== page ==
RN: Strange? These people were real. Don't you think that real life is becoming like the movies?

RZ: Especially if you watch these talk shows. Real life is way more bizarre than the movies. There are a lot of messed up people doing messed up stuff. The talk shows have a small portion of the population. But then you get out and travel and realize that most of the country is pretty bizarre - most people are sleeping with their stepbrother's mom's husband.

RN: Here's a statistic for you, Rob. One in every four teenagers has been either assaulted, attacked or abused somehow - and a chunk of the abuse came from their own parents. Can you believe that?

RZ: I'm sure it's true. Kids don't come to me, though. If anything, when they go to the shows, they're looking for an escape from any trouble they have like that. And the last thing they want to do is think about it. But sometimes when I do meet kids after shows, it's so obvious, they've got a lot of problems at home. It's hard to hide it sometimes.

When we do in-stores meeting 800 kids face-to-face, you realize every other kid's got a story, "this is for my neighbor who's in jail" or "I just got out of jail."

RN: More Human Than Human can be applied to these kids, huh? The song's got a Crow-like-vibe.

RZ: That's kind of like a general theme. That underlies what everything on the album's about. I think the whole band's come from that background. I think the more you get beaten down and get dished out crap in life, the stronger you become to succeed and overcome it all. That's kind of like a big thing in us.

RN: Did you feel stomped on in your career, or did you accept the rejection as something everyone goes through?

RZ: I never thought about it 'cause we were just doing what we were doing - we never did it with expectations of "Well, we're supposed to have what those people have. How come we're not getting it?" We never made music that was meant to be popular. We never felt particularly shafted about anything 'cause we were never particularly trying to appeal to anything. If anything, I feel it now more than ever.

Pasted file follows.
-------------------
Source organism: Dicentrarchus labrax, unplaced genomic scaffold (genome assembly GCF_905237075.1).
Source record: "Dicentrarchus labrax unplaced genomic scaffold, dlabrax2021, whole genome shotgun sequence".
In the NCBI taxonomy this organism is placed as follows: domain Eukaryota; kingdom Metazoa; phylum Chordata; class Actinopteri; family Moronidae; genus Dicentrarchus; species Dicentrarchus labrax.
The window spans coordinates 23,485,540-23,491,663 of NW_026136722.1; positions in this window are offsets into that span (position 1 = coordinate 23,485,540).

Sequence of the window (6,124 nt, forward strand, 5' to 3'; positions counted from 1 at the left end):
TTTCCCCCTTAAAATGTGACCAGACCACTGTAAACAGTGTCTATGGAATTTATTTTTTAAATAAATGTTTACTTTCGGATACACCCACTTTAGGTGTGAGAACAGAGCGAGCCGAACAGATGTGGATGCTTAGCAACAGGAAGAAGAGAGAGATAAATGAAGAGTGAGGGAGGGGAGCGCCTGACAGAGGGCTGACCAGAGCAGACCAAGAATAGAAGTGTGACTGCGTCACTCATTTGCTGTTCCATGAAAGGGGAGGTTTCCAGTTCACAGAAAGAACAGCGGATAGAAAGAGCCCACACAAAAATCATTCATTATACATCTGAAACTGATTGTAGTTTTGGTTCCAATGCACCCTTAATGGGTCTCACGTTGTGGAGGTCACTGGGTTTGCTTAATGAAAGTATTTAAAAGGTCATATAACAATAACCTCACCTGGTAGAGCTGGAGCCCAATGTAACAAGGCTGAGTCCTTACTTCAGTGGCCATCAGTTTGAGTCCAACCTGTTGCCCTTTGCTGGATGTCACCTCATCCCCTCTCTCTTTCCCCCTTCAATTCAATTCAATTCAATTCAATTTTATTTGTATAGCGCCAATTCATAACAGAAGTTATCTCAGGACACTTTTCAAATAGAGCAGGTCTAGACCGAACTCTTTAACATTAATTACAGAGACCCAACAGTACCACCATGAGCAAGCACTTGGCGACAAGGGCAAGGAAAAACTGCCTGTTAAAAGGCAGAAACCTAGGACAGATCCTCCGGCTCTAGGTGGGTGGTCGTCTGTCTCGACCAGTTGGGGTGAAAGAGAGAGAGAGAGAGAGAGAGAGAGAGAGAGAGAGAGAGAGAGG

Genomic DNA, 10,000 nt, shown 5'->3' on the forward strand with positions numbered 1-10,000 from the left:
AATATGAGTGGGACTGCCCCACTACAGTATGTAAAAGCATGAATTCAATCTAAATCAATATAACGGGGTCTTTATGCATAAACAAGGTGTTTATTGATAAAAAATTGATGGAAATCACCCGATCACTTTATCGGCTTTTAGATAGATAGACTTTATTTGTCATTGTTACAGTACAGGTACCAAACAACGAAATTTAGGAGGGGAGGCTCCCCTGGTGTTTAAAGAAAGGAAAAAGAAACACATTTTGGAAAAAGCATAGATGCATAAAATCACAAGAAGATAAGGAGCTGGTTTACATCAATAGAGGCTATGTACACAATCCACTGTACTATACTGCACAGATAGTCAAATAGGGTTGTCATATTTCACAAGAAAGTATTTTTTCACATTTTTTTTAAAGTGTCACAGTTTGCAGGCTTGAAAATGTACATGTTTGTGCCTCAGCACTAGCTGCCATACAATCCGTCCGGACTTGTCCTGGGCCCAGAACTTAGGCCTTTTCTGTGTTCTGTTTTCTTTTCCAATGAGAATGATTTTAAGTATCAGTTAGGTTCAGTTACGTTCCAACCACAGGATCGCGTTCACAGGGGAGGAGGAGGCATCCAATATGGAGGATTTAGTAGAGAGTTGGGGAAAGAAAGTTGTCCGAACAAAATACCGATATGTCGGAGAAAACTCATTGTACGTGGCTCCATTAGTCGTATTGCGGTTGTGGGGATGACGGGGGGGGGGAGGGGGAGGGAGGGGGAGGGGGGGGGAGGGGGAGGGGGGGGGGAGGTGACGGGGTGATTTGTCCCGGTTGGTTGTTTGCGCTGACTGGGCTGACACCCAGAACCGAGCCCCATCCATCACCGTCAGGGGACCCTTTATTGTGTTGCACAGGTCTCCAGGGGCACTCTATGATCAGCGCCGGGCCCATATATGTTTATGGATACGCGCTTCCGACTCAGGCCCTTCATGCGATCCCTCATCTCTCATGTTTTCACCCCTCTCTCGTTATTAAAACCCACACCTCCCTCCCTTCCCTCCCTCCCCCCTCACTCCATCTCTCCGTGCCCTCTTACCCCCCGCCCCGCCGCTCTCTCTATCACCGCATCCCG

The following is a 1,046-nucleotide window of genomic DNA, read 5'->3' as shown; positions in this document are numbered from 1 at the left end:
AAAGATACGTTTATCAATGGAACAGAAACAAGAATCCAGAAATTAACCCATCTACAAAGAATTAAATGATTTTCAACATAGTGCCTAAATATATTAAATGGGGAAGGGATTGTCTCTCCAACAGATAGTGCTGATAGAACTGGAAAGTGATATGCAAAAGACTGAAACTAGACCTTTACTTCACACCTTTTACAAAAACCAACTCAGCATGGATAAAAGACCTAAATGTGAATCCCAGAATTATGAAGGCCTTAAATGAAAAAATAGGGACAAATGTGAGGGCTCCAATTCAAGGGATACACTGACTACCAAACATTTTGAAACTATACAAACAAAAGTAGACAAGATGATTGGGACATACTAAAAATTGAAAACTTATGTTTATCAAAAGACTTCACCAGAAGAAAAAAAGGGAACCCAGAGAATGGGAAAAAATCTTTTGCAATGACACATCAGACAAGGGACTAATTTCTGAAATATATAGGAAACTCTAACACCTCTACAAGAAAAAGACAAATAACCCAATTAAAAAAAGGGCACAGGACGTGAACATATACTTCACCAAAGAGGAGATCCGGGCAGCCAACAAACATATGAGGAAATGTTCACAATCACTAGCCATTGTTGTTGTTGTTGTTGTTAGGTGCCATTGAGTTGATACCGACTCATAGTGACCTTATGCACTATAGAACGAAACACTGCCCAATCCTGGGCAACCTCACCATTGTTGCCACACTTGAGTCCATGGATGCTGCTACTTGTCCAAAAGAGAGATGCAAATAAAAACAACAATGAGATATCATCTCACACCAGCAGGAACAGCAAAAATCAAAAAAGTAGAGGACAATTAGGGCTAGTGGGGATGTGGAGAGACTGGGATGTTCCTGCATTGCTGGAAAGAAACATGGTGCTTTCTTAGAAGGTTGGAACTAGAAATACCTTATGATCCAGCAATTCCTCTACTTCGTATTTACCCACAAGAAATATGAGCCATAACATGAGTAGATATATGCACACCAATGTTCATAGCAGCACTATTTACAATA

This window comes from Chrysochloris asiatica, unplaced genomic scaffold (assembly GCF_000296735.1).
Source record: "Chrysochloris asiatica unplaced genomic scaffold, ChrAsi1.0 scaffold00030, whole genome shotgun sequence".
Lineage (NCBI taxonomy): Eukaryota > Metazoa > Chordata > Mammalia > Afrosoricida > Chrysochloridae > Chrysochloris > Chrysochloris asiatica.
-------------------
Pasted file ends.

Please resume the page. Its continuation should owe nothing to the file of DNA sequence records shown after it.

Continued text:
Our record went top ten and is still selling really well. But there are a lot of magazines that want to ignore the fact that we exist. If it was a different band, they'd be jumping all over it. But with us they're praying that we go away.

RN: What magazines won't cover White Zombie?

RZ: More mainstream rock magazines that won't even mention us or review the record. It's pretty obvious who.

RN: No offense to a band like Poison or Warrant, but the kind of publications you're talking about are the magazines that prayed for a day when a band like you would come around...hip, underground, artsy, kind of punky.

RZ: I don't know what anyone thinks anymore. There seems to be a real trend to hide certain bands and over hype certain bands. There comes a point where no one really cares to buy that record. But the industry doesn't really care; it's kind of false right now.

RN: Well, the industry's always false. Do you know that you can't depend on the whims of the business. Are you going to depend on MTV the rest of your career?

RZ: You can't live or die by that stuff. When someone votes you "best band" today, they'll vote you "worst band" tomorrow. So it really doesn't matter. You gotta do what you do. Believe in yourself, no matter who does or doesn't. We didn't have an A&R person for two years. We broke ourselves by touring.

RN: Didn't Beavis & Butt-Head make you stars?

RZ: That really didn't do anything. No matter how hard you work, people always try to find an overnight success angle that they can exploit.

RN: Do you realize that you're going to offend these tastemakers of American rock and roll in the 1990s? When they read this, they're gonna set fire to White Zombie totem poles! They think they made you the stars you are today!

RZ: (seriously) It sounded like a fun story, so everyone blew it out of proportion. If it was easy as being played on some stupid show, I would have stayed home and watched the money roll in.

-Interview conducted by Bronx-based Ann Leighton